Publisher: Square Enix
Platforms: PC (Version Reviewed), PS4, Xbox One, PS3, Xbox 360
Release Date: January 30th
This review, outside of one gameplay choice (described in a way devoid of as few plot elements as possible) and the basic synopsis shown in trailers, is spoiler-free. It will look at the scope of both Life Is Strange Episode 1 and its place as a launch pad for a full season of content.
For all intents and purposes, Telltale Games popularized an adventure game sub-genre in the “choice-driven narrative adventure.” That gameplay facet become so ingrained in all of their recent releases to the point that any and all games that deeply incorporate overarching choice and consequences afterward will be (fairly and unfairly) compared to its style. Surprisingly, Life Is Strange is one of the first major releases since to try their own take on the gameplay style, yet already managed to flip the novel concept on its head. The result; delaying the stress of important decisions until it’s too late to change them.
In Life Is Strange, you play as 18 year-0ld Max Caulfield, a photography student who returns to her hometown of Arcadia Bay, Oregon after moving away to Seattle 5 years prior. It’s more coincidence than a yearning to return to her roots for Max, as Arcadia Bay is home to the prestigious Blackwell Academy and its renowned photography program is the main draw back home. That won’t get in the way of fate, as she runs into her former best friend Chloe Price under the most dire of circumstances. Together, they will investigate the sudden disappearance of student Rachel Amber, with Chloe suspecting foul play.
What makes this game so different is that, due to unknown circumstances discovered minutes into the game’s events, Max can rewind time to her benefit. It has its limitations, however, as it only works for a certain length of time in one area of the game. Max’s main use of this weapon is to avoid death, learn bits of information in order to find an optimal choice when rewinding time again and to see how difficult choices end up in each scenario. It will help her navigate through the cruel ways of student, adult and natural life.
Normally, such an ability should render gameplay utterly trivial. Life Is Strange does something quite brilliant with this mechanic; make all options seem plausible. Episode 1, subtitled “Chrysalis,” sets the stage for Max and the cast of characters in her tight-knit group of fellow students. The story doesn’t see much payoff in the early going, but more importantly the game makes the player make small choices here and there to relatively unknown results down the road. You can change your decision any time before leaving the area in which a major choice is made, but after that it becomes permanent.
It’s an important narrative tool for two reasons; players get to see how the story plays out from each fork in the road without multiple playthroughs, and it plants the seeds of uncertainty and doubt in the player’s head due to an evenhanded logical approach. For example, early on Max sees a fellow student get bullied by an authority figure overstepping their bounds. You can choose to either back her up directly or take a picture with your camera, secretly from a distance.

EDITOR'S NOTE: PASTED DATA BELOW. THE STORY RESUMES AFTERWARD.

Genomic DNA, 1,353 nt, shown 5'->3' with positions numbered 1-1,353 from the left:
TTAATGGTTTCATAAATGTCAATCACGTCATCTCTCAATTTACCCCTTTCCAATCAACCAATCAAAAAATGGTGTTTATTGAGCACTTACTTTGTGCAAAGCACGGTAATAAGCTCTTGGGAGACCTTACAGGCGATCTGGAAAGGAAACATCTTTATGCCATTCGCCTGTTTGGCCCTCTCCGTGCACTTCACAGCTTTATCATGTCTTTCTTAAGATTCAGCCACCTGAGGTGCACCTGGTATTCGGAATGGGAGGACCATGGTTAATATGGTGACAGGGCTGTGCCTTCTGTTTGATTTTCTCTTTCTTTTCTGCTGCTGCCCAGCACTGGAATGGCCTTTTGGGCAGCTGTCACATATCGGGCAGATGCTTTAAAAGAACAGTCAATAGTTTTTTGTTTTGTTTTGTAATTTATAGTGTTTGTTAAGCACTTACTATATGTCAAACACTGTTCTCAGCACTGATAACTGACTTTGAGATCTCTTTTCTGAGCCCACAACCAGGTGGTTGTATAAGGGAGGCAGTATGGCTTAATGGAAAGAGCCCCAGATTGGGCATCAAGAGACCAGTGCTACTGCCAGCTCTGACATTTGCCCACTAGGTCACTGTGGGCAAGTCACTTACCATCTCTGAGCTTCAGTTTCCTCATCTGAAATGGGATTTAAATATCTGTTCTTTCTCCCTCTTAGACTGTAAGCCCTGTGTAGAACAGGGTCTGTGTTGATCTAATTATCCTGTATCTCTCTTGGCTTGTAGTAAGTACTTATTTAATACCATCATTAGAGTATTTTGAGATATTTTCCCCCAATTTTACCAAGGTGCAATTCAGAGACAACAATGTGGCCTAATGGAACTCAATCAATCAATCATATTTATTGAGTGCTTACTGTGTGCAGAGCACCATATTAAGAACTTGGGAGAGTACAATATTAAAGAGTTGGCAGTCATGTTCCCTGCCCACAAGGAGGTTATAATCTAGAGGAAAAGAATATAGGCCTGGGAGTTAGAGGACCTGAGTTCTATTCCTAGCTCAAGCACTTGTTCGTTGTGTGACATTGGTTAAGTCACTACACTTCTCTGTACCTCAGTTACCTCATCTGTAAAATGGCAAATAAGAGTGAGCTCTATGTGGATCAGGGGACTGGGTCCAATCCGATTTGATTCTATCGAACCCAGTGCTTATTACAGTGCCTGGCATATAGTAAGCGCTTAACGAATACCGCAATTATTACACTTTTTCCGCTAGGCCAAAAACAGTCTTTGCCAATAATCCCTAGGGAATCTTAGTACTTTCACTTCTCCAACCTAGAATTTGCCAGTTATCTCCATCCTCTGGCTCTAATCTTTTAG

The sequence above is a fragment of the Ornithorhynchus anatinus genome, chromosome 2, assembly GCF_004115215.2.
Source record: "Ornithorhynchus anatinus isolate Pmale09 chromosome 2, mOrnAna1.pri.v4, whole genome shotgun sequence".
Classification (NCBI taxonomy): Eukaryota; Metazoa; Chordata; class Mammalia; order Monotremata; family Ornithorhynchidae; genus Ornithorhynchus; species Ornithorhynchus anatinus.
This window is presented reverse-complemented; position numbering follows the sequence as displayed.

Either choice has Max question herself, as getting photographic evidence is key when dealing with adults disciplining adults. On the other hand, your friend will only see you standing there, thinking you did nothing to help. Instead of finding a concrete answer, the game puts a pin in that story in order to revisit later.
It’s that dilemma that makes Life Is Strange effective as an episodic game; by putting the player in the middle of a minefield of choices early on, the story takes on a complex path of “sub-stories,” similar to that a spider web. There are tons of ways things can go off the rails, especially when picking one option can have someone make it their mission to hunt you down and uncover your truth.
The fact that I still don’t know whether I made the right choices, despite the power of reversing time on my side, is a feeling worth holding onto…
Ultimately, though, there is one set path to go down throughout most of “Chrysalis.” While some may argue that linearity in an adventure game defeats the purpose, Life Is Strange balances it out with intriguing logic puzzles. Max might have to go through a scene once to learn a new piece of information in order to rewind properly. Sometimes, it’s not that clear what is needed of Max to find a hidden photo-op, or what story progression is required in order to get that extra tidbit of missable information that may prove useful in episodes to come.
You can tell that the story and gameplay are sold distinctly separate, despite being intertwined by the game’s design. When you need to progress, it’s clear that logic puzzles take precedence. When the story needs to progress, outside of rewinding major choices, gameplay takes a back seat. It’s the journey that makes the experience worthwhile, and the developers knew how to strike the perfect balance in the early going. The fact that I still don’t know whether I made the right choices, despite the power of reversing time on my side, is a feeling worth holding onto throughout a slow story burn that awaits the coming episodes.
Next: Getting The Mood Right & Episode 1's Final Score